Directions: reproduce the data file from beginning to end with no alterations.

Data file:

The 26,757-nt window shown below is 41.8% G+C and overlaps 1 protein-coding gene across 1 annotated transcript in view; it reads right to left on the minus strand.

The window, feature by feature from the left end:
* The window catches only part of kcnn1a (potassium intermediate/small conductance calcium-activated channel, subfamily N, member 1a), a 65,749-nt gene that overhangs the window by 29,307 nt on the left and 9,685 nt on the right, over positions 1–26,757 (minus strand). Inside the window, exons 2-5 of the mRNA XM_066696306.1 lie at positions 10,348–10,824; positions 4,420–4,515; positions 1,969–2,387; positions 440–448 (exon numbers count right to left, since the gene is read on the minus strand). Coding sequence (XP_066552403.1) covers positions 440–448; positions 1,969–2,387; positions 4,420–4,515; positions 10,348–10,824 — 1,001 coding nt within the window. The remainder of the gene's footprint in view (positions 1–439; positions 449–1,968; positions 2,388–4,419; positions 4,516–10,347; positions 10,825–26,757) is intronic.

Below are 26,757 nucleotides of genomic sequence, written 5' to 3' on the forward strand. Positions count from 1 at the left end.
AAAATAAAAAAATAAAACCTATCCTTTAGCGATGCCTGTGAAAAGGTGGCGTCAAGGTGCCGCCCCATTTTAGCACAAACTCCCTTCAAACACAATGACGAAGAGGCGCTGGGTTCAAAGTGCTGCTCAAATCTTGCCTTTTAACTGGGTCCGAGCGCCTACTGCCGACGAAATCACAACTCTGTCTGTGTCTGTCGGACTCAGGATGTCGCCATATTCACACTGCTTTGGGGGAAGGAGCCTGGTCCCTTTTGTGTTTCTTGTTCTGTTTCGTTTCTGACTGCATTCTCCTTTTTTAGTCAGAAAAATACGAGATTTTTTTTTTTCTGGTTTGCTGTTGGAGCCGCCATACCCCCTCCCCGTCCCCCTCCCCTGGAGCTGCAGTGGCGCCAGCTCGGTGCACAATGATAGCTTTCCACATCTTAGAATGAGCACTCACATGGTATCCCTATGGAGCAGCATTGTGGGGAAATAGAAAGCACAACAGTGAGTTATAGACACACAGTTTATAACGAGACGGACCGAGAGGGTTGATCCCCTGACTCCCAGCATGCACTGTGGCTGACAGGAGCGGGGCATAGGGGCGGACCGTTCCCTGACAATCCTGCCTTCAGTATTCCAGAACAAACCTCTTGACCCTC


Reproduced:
The 26,757-nt window shown below is 41.8% G+C and overlaps 1 protein-coding gene across 1 annotated transcript in view; it reads right to left on the minus strand.

The window, feature by feature from the left end:
* The window catches only part of kcnn1a (potassium intermediate/small conductance calcium-activated channel, subfamily N, member 1a), a 65,749-nt gene that overhangs the window by 29,307 nt on the left and 9,685 nt on the right, over positions 1–26,757 (minus strand). Inside the window, exons 2-5 of the mRNA XM_066696306.1 lie at positions 10,348–10,824; positions 4,420–4,515; positions 1,969–2,387; positions 440–448 (exon numbers count right to left, since the gene is read on the minus strand). Coding sequence (XP_066552403.1) covers positions 440–448; positions 1,969–2,387; positions 4,420–4,515; positions 10,348–10,824 — 1,001 coding nt within the window. The remainder of the gene's footprint in view (positions 1–439; positions 449–1,968; positions 2,388–4,419; positions 4,516–10,347; positions 10,825–26,757) is intronic.

Below are 26,757 nucleotides of genomic sequence, written 5' to 3' on the forward strand. Positions count from 1 at the left end.
AAAATAAAAAAATAAAACCTATCCTTTAGCGATGCCTGTGAAAAGGTGGCGTCAAGGTGCCGCCCCATTTTAGCACAAACTCCCTTCAAACACAATGACGAAGAGGCGCTGGGTTCAAAGTGCTGCTCAAATCTTGCCTTTTAACTGGGTCCGAGCGCCTACTGCCGACGAAATCACAACTCTGTCTGTGTCTGTCGGACTCAGGATGTCGCCATATTCACACTGCTTTGGGGGAAGGAGCCTGGTCCCTTTTGTGTTTCTTGTTCTGTTTCGTTTCTGACTGCATTCTCCTTTTTTAGTCAGAAAAATACGAGATTTTTTTTTTTCTGGTTTGCTGTTGGAGCCGCCATACCCCCTCCCCGTCCCCCTCCCCTGGAGCTGCAGTGGCGCCAGCTCGGTGCACAATGATAGCTTTCCACATCTTAGAATGAGCACTCACATGGTATCCCTATGGAGCAGCATTGTGGGGAAATAGAAAGCACAACAGTGAGTTATAGACACACAGTTTATAACGAGACGGACCGAGAGGGTTGATCCCCTGACTCCCAGCATGCACTGTGGCTGACAGGAGCGGGGCATAGGGGCGGACCGTTCCCTGACAATCCTGCCTTCAGTATTCCAGAACAAACCTCTTGACCCTC